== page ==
Alzheimer’s disease is the most common cause of dementia—brain disorders that induce a progressive loss of cognitive function, such as memory, speech, and intellectual and social skills. Many people with Alzheimer’s choose in-home elder care providers, like Aunt Ann’s Home Care, to help them manage their disease. Our in-home caregivers care for clients and their families who are dealing with the effects of Alzheimer’s disease on a daily basis. If you or a loved one is living with Alzheimer’s, the information below can give you insight into the symptoms and how to manage your condition at home.
What to Expect:
Alzheimer’s disease tends to progress slowly but steadily. As the disease progresses, it goes through a series of stages. Patients can expect:
- Minor, barely noticeable, lapses in memory (early stage)
- Noticeable cognitive decline
- Problems coming up with a person’s name or the right word for objects
- Difficulty functioning in social settings
- Misplacing important objects with increased frequency
- Becoming more forgetful of recent events or personal details
- Moodiness and social withdrawal
- Inability to recall key details about one’s personal history or personal contact information
- Disorientation—reduced awareness of surroundings
- Difficulty recognizing close family members (spouses, children, etc.)
- Increased restlessness or agitation in the evenings, also known as sundowning
In the final stages of Alzheimer’s, communication will be extremely limited, and basic functions will begin to shut down. At this point, round-the-clock care is required.
Home Care for Alzheimer’s Disease:
Alzheimer’s is a difficult and often challenging disease for both the person with the disease and for family members and loved ones. However, it is possible for Alzheimer’s patients to live and manage their disease at home with the help of Aunt Ann’s home care services.
Our qualified, professional caregivers can provide hourly or live-in care for clients with Alzheimer’s disease. Additionally, Aunt Ann’s certified home health aides and certified nurse’s aides can provide services such as:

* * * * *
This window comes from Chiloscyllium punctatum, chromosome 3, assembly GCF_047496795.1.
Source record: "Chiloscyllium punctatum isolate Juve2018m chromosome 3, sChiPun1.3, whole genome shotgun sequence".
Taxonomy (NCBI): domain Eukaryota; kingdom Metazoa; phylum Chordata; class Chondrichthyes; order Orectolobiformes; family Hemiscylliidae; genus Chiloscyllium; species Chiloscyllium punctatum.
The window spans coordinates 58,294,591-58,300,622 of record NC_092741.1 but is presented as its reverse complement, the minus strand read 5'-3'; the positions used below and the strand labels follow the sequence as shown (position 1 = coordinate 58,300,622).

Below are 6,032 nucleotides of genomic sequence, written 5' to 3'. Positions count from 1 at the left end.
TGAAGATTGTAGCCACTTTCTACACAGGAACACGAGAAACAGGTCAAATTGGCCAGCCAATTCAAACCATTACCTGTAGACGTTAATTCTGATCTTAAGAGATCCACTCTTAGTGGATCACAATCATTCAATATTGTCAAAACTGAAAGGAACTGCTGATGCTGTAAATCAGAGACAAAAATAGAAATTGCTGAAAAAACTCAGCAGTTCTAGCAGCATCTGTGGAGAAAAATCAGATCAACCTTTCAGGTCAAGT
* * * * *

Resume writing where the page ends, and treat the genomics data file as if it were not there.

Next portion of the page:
- Personal hygiene care (grooming, bathing, etc.)
- Toileting assistance
- Meal planning and preparation
- Housekeeping assistance
- Disease monitoring (identifying and reporting symptoms that need attention)
Talking to Your Doctor:
After an Alzheimer’s diagnosis, it is important to work closely with your or your loved one’s physician in order to prepare for the changes ahead and develop a care and medication plan. You’re also likely to have many questions, which is why clear and open communication with your physician is so important. Here are a few areas that you should review with your doctor:
1. What’s ahead and what can be done? Discuss what lies ahead for you given your current prognosis and what you can do to slow the symptoms. Questions to ask:
- What can be done to alleviate symptoms?
- What behavioral changes can I expect in the near/distant future?
- How long can I expect to be able to safely drive, work, etc.?
2. What medications are best? Talk to your doctor about which medications will work best given your prognosis. Questions to ask: